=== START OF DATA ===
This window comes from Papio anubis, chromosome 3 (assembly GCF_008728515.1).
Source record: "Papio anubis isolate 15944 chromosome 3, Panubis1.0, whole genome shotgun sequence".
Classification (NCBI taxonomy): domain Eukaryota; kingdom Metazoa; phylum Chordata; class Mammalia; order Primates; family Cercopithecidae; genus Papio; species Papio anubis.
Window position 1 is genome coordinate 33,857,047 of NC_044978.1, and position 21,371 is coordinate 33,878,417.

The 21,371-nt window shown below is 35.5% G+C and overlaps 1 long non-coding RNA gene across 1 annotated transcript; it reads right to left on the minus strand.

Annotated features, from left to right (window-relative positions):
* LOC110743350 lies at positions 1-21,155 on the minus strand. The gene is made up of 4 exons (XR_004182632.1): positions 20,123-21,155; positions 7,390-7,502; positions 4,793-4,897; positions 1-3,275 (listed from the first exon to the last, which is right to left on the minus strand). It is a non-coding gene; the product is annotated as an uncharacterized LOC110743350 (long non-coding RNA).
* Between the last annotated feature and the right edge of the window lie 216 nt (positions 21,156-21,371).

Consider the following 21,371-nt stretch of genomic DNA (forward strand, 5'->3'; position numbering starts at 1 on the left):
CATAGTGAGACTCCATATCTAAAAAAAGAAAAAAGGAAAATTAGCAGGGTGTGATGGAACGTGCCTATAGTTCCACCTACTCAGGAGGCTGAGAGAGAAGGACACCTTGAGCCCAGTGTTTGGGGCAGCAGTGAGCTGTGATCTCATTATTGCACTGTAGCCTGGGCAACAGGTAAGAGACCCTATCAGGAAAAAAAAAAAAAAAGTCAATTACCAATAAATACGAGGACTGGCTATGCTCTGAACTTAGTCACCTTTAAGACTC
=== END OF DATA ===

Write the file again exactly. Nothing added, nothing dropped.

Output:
This window comes from Papio anubis, chromosome 3 (assembly GCF_008728515.1).
Source record: "Papio anubis isolate 15944 chromosome 3, Panubis1.0, whole genome shotgun sequence".
Classification (NCBI taxonomy): domain Eukaryota; kingdom Metazoa; phylum Chordata; class Mammalia; order Primates; family Cercopithecidae; genus Papio; species Papio anubis.
Window position 1 is genome coordinate 33,857,047 of NC_044978.1, and position 21,371 is coordinate 33,878,417.

The 21,371-nt window shown below is 35.5% G+C and overlaps 1 long non-coding RNA gene across 1 annotated transcript; it reads right to left on the minus strand.

Annotated features, from left to right (window-relative positions):
* LOC110743350 lies at positions 1-21,155 on the minus strand. The gene is made up of 4 exons (XR_004182632.1): positions 20,123-21,155; positions 7,390-7,502; positions 4,793-4,897; positions 1-3,275 (listed from the first exon to the last, which is right to left on the minus strand). It is a non-coding gene; the product is annotated as an uncharacterized LOC110743350 (long non-coding RNA).
* Between the last annotated feature and the right edge of the window lie 216 nt (positions 21,156-21,371).

Consider the following 21,371-nt stretch of genomic DNA (forward strand, 5'->3'; position numbering starts at 1 on the left):
CATAGTGAGACTCCATATCTAAAAAAAGAAAAAAGGAAAATTAGCAGGGTGTGATGGAACGTGCCTATAGTTCCACCTACTCAGGAGGCTGAGAGAGAAGGACACCTTGAGCCCAGTGTTTGGGGCAGCAGTGAGCTGTGATCTCATTATTGCACTGTAGCCTGGGCAACAGGTAAGAGACCCTATCAGGAAAAAAAAAAAAAAAGTCAATTACCAATAAATACGAGGACTGGCTATGCTCTGAACTTAGTCACCTTTAAGACTC